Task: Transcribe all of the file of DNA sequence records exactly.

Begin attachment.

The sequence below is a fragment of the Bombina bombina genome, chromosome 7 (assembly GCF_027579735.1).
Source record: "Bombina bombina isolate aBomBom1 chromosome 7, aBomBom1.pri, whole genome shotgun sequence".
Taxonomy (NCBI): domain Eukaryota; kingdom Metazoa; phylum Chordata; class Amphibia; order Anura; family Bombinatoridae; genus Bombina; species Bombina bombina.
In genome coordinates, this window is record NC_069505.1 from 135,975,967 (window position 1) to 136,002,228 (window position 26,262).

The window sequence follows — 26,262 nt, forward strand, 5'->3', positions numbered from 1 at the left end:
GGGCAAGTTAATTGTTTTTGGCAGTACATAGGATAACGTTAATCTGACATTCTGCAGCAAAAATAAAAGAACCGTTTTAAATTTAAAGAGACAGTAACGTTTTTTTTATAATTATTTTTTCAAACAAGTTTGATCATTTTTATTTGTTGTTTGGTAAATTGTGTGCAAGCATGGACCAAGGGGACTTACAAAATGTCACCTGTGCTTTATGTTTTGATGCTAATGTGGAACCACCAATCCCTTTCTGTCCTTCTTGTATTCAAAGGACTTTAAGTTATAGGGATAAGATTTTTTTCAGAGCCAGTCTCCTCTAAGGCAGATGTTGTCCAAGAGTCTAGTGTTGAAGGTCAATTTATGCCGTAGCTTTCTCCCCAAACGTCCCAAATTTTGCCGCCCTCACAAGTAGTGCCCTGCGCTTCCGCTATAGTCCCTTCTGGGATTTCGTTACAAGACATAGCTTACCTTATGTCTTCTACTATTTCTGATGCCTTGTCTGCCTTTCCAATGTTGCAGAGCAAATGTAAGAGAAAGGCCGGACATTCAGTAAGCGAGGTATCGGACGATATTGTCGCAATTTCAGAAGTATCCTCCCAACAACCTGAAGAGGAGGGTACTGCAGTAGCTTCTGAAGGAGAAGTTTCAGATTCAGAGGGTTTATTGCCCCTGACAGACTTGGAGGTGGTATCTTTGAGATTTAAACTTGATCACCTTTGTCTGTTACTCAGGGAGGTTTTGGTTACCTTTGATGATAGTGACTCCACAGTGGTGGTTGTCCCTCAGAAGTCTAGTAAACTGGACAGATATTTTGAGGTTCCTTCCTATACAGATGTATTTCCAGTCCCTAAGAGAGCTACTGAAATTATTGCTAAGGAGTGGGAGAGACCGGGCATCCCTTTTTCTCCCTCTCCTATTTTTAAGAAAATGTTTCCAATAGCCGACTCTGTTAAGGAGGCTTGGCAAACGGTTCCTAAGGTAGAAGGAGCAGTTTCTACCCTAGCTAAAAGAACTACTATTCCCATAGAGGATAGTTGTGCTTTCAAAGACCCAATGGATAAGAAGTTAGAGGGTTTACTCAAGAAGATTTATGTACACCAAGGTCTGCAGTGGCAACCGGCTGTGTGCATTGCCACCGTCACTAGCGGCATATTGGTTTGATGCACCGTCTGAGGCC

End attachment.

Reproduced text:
The sequence below is a fragment of the Bombina bombina genome, chromosome 7 (assembly GCF_027579735.1).
Source record: "Bombina bombina isolate aBomBom1 chromosome 7, aBomBom1.pri, whole genome shotgun sequence".
Taxonomy (NCBI): domain Eukaryota; kingdom Metazoa; phylum Chordata; class Amphibia; order Anura; family Bombinatoridae; genus Bombina; species Bombina bombina.
In genome coordinates, this window is record NC_069505.1 from 135,975,967 (window position 1) to 136,002,228 (window position 26,262).

The window sequence follows — 26,262 nt, forward strand, 5'->3', positions numbered from 1 at the left end:
GGGCAAGTTAATTGTTTTTGGCAGTACATAGGATAACGTTAATCTGACATTCTGCAGCAAAAATAAAAGAACCGTTTTAAATTTAAAGAGACAGTAACGTTTTTTTTATAATTATTTTTTCAAACAAGTTTGATCATTTTTATTTGTTGTTTGGTAAATTGTGTGCAAGCATGGACCAAGGGGACTTACAAAATGTCACCTGTGCTTTATGTTTTGATGCTAATGTGGAACCACCAATCCCTTTCTGTCCTTCTTGTATTCAAAGGACTTTAAGTTATAGGGATAAGATTTTTTTCAGAGCCAGTCTCCTCTAAGGCAGATGTTGTCCAAGAGTCTAGTGTTGAAGGTCAATTTATGCCGTAGCTTTCTCCCCAAACGTCCCAAATTTTGCCGCCCTCACAAGTAGTGCCCTGCGCTTCCGCTATAGTCCCTTCTGGGATTTCGTTACAAGACATAGCTTACCTTATGTCTTCTACTATTTCTGATGCCTTGTCTGCCTTTCCAATGTTGCAGAGCAAATGTAAGAGAAAGGCCGGACATTCAGTAAGCGAGGTATCGGACGATATTGTCGCAATTTCAGAAGTATCCTCCCAACAACCTGAAGAGGAGGGTACTGCAGTAGCTTCTGAAGGAGAAGTTTCAGATTCAGAGGGTTTATTGCCCCTGACAGACTTGGAGGTGGTATCTTTGAGATTTAAACTTGATCACCTTTGTCTGTTACTCAGGGAGGTTTTGGTTACCTTTGATGATAGTGACTCCACAGTGGTGGTTGTCCCTCAGAAGTCTAGTAAACTGGACAGATATTTTGAGGTTCCTTCCTATACAGATGTATTTCCAGTCCCTAAGAGAGCTACTGAAATTATTGCTAAGGAGTGGGAGAGACCGGGCATCCCTTTTTCTCCCTCTCCTATTTTTAAGAAAATGTTTCCAATAGCCGACTCTGTTAAGGAGGCTTGGCAAACGGTTCCTAAGGTAGAAGGAGCAGTTTCTACCCTAGCTAAAAGAACTACTATTCCCATAGAGGATAGTTGTGCTTTCAAAGACCCAATGGATAAGAAGTTAGAGGGTTTACTCAAGAAGATTTATGTACACCAAGGTCTGCAGTGGCAACCGGCTGTGTGCATTGCCACCGTCACTAGCGGCATATTGGTTTGATGCACCGTCTGAGGCC